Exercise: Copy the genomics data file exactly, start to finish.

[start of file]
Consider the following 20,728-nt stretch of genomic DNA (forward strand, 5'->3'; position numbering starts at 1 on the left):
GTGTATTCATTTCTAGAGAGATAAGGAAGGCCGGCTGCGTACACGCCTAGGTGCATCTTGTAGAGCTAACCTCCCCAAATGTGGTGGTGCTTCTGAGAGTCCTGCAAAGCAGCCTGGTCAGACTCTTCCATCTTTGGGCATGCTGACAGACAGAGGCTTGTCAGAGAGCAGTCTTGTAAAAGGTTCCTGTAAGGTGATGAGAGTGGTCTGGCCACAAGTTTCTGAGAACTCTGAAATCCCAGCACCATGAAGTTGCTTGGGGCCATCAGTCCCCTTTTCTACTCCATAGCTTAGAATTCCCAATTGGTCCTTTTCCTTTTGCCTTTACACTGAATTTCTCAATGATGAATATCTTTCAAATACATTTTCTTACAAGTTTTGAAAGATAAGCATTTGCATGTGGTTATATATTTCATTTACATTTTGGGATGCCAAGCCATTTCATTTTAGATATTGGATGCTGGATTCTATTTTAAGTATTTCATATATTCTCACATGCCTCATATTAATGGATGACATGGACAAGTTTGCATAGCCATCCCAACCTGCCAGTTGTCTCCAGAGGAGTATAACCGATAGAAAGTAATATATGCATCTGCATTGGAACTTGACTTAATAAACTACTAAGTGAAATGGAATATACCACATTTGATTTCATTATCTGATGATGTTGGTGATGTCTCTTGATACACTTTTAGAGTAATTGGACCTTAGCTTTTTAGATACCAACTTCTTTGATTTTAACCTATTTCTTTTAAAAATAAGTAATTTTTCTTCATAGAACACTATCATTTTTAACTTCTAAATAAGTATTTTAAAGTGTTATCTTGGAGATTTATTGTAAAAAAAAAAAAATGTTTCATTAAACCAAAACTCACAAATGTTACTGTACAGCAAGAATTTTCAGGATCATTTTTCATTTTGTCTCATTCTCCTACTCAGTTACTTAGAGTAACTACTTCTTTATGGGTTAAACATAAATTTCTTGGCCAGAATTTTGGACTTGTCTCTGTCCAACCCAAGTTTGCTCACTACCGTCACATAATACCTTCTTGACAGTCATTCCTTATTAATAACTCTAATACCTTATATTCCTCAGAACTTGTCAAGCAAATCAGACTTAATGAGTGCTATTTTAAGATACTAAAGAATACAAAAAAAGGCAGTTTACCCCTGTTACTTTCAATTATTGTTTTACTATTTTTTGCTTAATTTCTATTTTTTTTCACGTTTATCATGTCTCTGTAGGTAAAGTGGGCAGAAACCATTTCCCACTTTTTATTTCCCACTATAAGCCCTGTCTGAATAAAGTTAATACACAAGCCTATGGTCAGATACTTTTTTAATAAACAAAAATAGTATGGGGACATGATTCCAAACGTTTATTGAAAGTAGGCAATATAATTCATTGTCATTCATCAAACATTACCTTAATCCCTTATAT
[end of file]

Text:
Consider the following 20,728-nt stretch of genomic DNA (forward strand, 5'->3'; position numbering starts at 1 on the left):
GTGTATTCATTTCTAGAGAGATAAGGAAGGCCGGCTGCGTACACGCCTAGGTGCATCTTGTAGAGCTAACCTCCCCAAATGTGGTGGTGCTTCTGAGAGTCCTGCAAAGCAGCCTGGTCAGACTCTTCCATCTTTGGGCATGCTGACAGACAGAGGCTTGTCAGAGAGCAGTCTTGTAAAAGGTTCCTGTAAGGTGATGAGAGTGGTCTGGCCACAAGTTTCTGAGAACTCTGAAATCCCAGCACCATGAAGTTGCTTGGGGCCATCAGTCCCCTTTTCTACTCCATAGCTTAGAATTCCCAATTGGTCCTTTTCCTTTTGCCTTTACACTGAATTTCTCAATGATGAATATCTTTCAAATACATTTTCTTACAAGTTTTGAAAGATAAGCATTTGCATGTGGTTATATATTTCATTTACATTTTGGGATGCCAAGCCATTTCATTTTAGATATTGGATGCTGGATTCTATTTTAAGTATTTCATATATTCTCACATGCCTCATATTAATGGATGACATGGACAAGTTTGCATAGCCATCCCAACCTGCCAGTTGTCTCCAGAGGAGTATAACCGATAGAAAGTAATATATGCATCTGCATTGGAACTTGACTTAATAAACTACTAAGTGAAATGGAATATACCACATTTGATTTCATTATCTGATGATGTTGGTGATGTCTCTTGATACACTTTTAGAGTAATTGGACCTTAGCTTTTTAGATACCAACTTCTTTGATTTTAACCTATTTCTTTTAAAAATAAGTAATTTTTCTTCATAGAACACTATCATTTTTAACTTCTAAATAAGTATTTTAAAGTGTTATCTTGGAGATTTATTGTAAAAAAAAAAAAATGTTTCATTAAACCAAAACTCACAAATGTTACTGTACAGCAAGAATTTTCAGGATCATTTTTCATTTTGTCTCATTCTCCTACTCAGTTACTTAGAGTAACTACTTCTTTATGGGTTAAACATAAATTTCTTGGCCAGAATTTTGGACTTGTCTCTGTCCAACCCAAGTTTGCTCACTACCGTCACATAATACCTTCTTGACAGTCATTCCTTATTAATAACTCTAATACCTTATATTCCTCAGAACTTGTCAAGCAAATCAGACTTAATGAGTGCTATTTTAAGATACTAAAGAATACAAAAAAAGGCAGTTTACCCCTGTTACTTTCAATTATTGTTTTACTATTTTTTGCTTAATTTCTATTTTTTTTCACGTTTATCATGTCTCTGTAGGTAAAGTGGGCAGAAACCATTTCCCACTTTTTATTTCCCACTATAAGCCCTGTCTGAATAAAGTTAATACACAAGCCTATGGTCAGATACTTTTTTAATAAACAAAAATAGTATGGGGACATGATTCCAAACGTTTATTGAAAGTAGGCAATATAATTCATTGTCATTCATCAAACATTACCTTAATCCCTTATAT